Africa is a continent enriched with long-term energy supplies. China’s attention in Africa does hover around the energy resources and pushes further to incorporate the diplomatic and financial discipline. With the rapid economic growth in China, the population’s prodigious need for resources has propelled China’s bow to Africa. China is currently eyes to secure the energy needs such as oil, gas, iron, coal, copper, uranium, and other raw materials whilst keeping Africa as a vibrant consumer for China’s manufactured goods boosting the progressive industrial development. Hence the quid-pro-quo relationship between the country and Africa’s huge bank of natural resources and raw materials is believed to have been the main reason why China decided of turning Africa in the first place.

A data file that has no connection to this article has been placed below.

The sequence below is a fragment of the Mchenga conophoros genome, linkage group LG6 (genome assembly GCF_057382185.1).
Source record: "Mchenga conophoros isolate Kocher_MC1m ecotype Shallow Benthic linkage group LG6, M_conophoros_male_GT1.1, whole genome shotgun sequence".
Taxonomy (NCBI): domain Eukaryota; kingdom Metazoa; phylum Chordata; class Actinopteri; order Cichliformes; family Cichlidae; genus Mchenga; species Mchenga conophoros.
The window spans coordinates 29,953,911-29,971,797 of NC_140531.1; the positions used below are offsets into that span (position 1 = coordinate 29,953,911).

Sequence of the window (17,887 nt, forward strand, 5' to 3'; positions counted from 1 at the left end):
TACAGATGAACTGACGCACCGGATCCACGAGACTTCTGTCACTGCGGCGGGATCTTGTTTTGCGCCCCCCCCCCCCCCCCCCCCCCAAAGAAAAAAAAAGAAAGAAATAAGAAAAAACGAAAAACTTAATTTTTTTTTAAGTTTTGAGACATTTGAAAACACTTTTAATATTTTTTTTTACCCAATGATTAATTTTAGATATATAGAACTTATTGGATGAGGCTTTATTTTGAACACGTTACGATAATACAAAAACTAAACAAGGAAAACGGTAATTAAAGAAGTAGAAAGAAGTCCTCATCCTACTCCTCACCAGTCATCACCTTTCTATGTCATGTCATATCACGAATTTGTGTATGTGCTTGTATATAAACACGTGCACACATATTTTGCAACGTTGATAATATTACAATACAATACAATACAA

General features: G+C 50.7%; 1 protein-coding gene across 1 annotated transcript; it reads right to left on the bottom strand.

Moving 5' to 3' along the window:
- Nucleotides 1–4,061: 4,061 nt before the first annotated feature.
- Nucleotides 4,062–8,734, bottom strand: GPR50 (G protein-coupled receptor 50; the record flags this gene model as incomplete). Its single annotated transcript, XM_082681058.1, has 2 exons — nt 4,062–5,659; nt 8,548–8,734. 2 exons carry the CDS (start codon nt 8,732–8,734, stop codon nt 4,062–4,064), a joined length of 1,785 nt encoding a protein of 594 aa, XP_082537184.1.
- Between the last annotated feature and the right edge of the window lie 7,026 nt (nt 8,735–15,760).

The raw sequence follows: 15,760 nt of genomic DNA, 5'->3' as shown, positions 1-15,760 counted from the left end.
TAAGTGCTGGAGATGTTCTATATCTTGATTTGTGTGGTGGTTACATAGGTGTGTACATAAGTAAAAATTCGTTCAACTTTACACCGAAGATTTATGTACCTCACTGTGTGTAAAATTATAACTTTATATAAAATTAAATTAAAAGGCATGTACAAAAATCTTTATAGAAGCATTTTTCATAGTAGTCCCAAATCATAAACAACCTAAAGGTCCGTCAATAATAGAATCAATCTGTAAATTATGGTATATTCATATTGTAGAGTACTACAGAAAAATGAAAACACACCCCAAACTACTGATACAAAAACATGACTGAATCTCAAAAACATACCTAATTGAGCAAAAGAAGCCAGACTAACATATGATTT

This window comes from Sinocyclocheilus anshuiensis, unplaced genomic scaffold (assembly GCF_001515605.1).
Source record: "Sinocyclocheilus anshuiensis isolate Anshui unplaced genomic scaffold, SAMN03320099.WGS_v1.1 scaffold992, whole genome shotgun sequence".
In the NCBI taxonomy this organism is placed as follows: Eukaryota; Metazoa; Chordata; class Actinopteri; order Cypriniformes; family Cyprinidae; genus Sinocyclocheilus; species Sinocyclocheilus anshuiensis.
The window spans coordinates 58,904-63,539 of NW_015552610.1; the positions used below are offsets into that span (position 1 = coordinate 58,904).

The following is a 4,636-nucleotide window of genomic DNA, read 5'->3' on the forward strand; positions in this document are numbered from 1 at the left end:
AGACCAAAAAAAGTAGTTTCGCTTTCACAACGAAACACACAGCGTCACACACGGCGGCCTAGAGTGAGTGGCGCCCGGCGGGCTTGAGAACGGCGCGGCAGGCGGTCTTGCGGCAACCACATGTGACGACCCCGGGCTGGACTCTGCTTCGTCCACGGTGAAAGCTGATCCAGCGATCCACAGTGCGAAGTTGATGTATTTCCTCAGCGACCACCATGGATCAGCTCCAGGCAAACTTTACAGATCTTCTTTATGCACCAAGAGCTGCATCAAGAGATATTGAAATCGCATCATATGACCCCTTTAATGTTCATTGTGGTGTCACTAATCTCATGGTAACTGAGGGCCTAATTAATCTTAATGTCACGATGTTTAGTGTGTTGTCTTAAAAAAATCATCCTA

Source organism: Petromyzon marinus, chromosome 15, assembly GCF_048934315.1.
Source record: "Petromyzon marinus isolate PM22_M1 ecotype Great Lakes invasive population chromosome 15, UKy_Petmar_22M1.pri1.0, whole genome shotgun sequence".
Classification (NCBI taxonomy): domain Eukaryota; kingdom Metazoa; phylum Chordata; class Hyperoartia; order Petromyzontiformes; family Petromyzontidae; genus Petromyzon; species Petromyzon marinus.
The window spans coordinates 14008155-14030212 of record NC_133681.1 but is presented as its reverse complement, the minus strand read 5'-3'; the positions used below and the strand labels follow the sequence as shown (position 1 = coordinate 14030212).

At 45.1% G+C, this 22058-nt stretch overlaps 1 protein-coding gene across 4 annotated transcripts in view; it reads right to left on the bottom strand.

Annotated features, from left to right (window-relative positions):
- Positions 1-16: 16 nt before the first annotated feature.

Africa despite being huge in size and resources is not a region with a decisive market that has potential; much greater than any other modern market production today. Hence, the untapped wealth is unparalleled in any other open market concerning its size, scalability, and scope. A market like this therefore just requires a bit of investment to get the whole ball rolling. The potential scope of financial returns almost accounts for 1.67 trillion dollars. The additional production in six other different key areas such as forestry, agriculture, tourism, water, human capital, and fisheries. Therefore, there is no doubt as to why China’s relations with Africa grew over the years projecting a growth rate of over 700% during the 1990s.
Trade Practices between China and Africa